Residents expressed concerns over safety and the high crime rate in Coahoma County through Facebook posts and discussions with local officials. According to a handout that the police department provided to citizens at the November 12 board meeting of commissioners and mayors, this year has seen 13 homicides, with one officer-involved shooting resulting in a death. In 2016, there were only six. Mississippi Today asked for detailed crime reports. They wanted to know the number and total crimes, as well as the number committed by juveniles between 2013 and present. However, they have yet to receive them from the police department. Clarksdale Police Chief Sandra Williams said that seven of the 13 homicides this past year were solved. Williams is the first black woman to hold the position. She said that many of them were retaliation homicides, and they deal with gang involvement. She stated that “we will not stop working every day as a unit to prevent some crime that’s happening in this community.” We all know that there have been a lot of shootings in the past few weeks. “That is a concern for me.” Residents are still disturbed by the constant reports of gunfire and burglaries, as well as robberies. Clarksdale native Nikole, forty-years-old, expressed concern to the mayor and four city commissioners earlier this month. She stated that her children were advised to lie on the ground after a shooting occurred less than a month ago. Powell said, “Is it likely that you must get on the ground… I get up every day like everyone else in this room and go to work at five o’clock in morning, but I (am) afraid to leave the house.” Do we have enough police officers to protect the city? We also pay a lot in taxes. That’s right ….. We should feel safe. It’s time for the citizens and the board and anyone else to take back our city.” The mayor, commissioners and chief of police acknowledged citizens’ concerns and offered solutions to the problem. Mayor Chuck Espy explained that there were officers who could not accurately write reports. “We are talking about traffic citations, and can’t complete a report. He said that he was referring to murder investigations. It’s alarming to see what has happened over the past 15 years. “I’m referring to botched investigations across the board.” There are currently 33 officers at Clarksdale Police Department. This is a decrease of 12 officers since last year, Williams said. The board however approved the offer to employ five additional police officers, bringing their total to 38. Williams also announced that they are looking to hire more officers on Nov. 19. Williams stated that the department was in dire need of outside assistance because the numbers were down. Williams said that they are currently working together with the Bureau of Alcohol, Tobacco, Firearms and Explosives, Mississippi Bureau of Investigations, and Coahoma County Sheriff Department. Fernando Hill, a Clarksdale native and former Homeland Security employee, was also approved by the city. Williams stated that she was aware of “rumors” about police officers tipping off drug dealers when she started her job. She said that she found officers that were “subordinate”, had problems adapting to change and lacked discipline. However, she also stated that she was able to identify officers who are hardworking and honest. Williams suggested that customers be trained in anger management, customer service, community policing and formal disciplinary actions, suspensions and education of officers are all possible. These parents want to see changes and encourage residents to stay in Clarksdale. She said that she knows relatives who have moved away and would not move back. She recalled moving one of her sons from Texas to Texas and how many parents had to do it. The elected officials have promised to stop the crime. Espy said, “You asked me for help cleaning up the garbage and I’m here.” “I promise that by the end of two years you’ll see something so completely different that it’s going be a good.” Commission Bo Plunk encouraged the community to keep the officials informed about the progress. “Y’all hear more than the police. Please come back to let us know the latest. He said, “Y’all are our gauge.” “We listen to what citizens have to say. “We act on what the citizens say. If enough people come in here and say it, like the old proverb, there’s a little fire or little truth somewhere. Last Monday night, more than 15 elected officials from all three levels – local, state, and federal – met at the Coahoma County Courthouse last Monday to hear solutions proposed by residents of Coahoma County to reduce crime. A lack of economic development and the cycle of poverty are two of the obstacles that hinder progress. During the discussion, education and mental health awareness were also key topics. “Remember when Chicagoans were getting murdered every weekend?” We weren’t concerned. Milton Gardner said that it didn’t bother them, and now the rooster is back at home. Veronica Stuckey said, “We have a manifestation poverty.” If people are faced with a choice between right and wrong or trying to survive, which do you think they will choose? They will choose survival, which is why a lot of robbing and stealing and murdering occur.” Twelve people shared their ideas. There were many solutions to be discussed, including a mandatory curfew and stricter gun laws. They also suggested building a recreational centre, strengthening parental involvement, using crime stoppers, holding each others accountable, connecting youth to job readiness and programs, changing their mindset, and allowing the police officers to do what they are supposed to. Chandra Williams, Crossroads Cultural Art Center’s executive director, stated that “if we want to see change, we just need to follow the steps to make it happen.” According to Espy.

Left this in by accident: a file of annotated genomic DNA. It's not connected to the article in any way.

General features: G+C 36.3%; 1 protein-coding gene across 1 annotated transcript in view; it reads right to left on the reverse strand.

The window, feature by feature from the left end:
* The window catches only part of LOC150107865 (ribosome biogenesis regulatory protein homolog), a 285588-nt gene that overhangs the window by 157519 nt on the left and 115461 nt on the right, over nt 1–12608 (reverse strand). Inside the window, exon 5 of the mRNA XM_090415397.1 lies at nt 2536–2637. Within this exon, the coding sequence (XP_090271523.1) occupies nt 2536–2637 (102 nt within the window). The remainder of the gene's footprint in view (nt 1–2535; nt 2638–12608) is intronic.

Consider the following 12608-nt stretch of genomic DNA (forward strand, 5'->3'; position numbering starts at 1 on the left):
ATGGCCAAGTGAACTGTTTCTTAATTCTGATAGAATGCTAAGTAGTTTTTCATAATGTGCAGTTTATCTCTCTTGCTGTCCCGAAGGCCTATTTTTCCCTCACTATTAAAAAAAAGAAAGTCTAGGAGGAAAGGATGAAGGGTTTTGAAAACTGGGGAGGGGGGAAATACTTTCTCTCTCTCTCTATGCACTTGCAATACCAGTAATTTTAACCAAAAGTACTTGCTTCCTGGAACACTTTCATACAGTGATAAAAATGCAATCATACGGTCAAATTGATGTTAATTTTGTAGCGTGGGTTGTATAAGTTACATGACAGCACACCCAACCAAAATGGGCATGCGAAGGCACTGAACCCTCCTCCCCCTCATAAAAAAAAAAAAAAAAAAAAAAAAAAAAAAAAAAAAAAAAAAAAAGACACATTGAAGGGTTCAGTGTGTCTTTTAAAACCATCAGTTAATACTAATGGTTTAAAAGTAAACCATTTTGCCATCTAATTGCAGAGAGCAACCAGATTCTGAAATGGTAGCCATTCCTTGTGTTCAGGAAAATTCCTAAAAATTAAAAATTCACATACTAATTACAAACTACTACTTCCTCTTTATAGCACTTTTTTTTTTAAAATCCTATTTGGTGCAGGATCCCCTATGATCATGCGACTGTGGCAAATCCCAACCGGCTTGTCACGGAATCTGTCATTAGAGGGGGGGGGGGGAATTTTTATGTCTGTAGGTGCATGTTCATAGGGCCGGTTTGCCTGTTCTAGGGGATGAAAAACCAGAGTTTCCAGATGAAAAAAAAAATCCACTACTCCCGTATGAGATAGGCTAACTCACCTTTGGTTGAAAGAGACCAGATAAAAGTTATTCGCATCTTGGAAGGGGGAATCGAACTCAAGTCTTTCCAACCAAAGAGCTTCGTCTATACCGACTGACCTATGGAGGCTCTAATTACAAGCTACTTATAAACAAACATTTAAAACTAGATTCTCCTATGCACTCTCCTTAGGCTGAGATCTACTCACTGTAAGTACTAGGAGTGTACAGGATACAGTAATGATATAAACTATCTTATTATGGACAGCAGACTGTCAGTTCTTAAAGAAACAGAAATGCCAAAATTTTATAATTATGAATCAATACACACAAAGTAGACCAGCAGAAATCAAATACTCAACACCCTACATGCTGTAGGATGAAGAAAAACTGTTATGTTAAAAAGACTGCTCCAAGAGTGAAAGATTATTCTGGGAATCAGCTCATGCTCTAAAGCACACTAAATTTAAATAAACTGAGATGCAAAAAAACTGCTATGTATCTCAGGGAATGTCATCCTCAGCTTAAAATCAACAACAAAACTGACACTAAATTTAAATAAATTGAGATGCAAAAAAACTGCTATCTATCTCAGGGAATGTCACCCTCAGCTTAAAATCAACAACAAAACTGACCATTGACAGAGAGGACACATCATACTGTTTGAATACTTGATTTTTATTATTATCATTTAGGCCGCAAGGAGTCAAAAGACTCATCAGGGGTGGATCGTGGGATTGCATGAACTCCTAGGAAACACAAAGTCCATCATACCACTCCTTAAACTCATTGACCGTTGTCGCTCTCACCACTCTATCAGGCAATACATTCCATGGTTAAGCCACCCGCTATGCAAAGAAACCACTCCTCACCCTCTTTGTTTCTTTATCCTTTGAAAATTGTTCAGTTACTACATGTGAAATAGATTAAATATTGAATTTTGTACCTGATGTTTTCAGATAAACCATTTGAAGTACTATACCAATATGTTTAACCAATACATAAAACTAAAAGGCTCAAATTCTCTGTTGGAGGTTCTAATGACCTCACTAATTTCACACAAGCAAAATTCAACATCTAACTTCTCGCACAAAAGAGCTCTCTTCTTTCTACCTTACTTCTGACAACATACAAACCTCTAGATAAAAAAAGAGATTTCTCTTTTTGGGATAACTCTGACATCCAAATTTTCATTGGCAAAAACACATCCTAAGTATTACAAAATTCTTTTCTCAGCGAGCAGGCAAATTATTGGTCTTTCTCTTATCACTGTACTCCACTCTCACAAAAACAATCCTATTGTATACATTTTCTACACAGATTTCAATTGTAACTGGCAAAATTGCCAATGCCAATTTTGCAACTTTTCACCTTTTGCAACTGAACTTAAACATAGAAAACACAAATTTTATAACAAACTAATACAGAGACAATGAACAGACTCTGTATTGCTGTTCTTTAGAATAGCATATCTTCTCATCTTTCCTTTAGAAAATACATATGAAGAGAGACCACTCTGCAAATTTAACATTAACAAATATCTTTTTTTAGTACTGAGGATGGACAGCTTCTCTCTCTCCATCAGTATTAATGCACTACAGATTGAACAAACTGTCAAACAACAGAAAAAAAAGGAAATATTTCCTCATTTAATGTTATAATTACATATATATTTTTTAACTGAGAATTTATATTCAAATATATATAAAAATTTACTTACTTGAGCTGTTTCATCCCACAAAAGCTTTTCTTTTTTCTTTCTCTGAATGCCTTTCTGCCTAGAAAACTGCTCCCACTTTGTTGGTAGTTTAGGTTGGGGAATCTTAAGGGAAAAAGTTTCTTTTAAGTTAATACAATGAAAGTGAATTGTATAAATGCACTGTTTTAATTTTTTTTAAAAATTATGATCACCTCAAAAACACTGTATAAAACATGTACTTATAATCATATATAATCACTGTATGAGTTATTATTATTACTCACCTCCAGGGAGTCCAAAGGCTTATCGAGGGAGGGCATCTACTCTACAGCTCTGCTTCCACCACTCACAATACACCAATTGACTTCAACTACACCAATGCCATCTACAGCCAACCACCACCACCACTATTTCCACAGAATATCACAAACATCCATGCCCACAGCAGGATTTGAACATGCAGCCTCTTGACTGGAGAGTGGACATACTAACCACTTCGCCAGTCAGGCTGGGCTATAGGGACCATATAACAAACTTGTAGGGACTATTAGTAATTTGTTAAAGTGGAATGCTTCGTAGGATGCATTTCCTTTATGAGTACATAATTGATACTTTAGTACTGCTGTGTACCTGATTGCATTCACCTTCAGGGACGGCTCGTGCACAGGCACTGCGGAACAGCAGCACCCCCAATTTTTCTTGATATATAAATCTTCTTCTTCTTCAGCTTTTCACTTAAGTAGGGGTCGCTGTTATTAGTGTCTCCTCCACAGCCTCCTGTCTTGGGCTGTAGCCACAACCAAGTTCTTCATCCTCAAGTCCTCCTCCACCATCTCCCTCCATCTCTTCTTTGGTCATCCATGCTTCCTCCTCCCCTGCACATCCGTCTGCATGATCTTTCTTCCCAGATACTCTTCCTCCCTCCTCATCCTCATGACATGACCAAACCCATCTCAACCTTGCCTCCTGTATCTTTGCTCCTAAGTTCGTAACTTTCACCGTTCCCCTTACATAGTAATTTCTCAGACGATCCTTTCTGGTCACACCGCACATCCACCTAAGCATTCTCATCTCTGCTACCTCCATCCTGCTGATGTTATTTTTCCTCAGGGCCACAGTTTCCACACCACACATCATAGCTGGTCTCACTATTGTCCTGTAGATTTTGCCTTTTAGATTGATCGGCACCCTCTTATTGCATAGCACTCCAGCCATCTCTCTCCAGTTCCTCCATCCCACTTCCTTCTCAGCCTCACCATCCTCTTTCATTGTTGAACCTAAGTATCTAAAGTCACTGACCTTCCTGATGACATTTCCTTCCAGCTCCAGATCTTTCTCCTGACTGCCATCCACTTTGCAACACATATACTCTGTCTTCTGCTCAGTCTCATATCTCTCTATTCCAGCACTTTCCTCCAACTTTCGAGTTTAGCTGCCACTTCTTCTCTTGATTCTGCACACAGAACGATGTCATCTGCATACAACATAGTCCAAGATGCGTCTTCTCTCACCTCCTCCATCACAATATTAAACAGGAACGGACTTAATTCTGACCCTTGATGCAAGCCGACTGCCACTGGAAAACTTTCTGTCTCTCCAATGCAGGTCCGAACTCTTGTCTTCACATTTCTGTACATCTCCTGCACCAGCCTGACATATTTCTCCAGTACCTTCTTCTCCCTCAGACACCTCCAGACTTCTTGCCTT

, the next steps will be taken by city officials.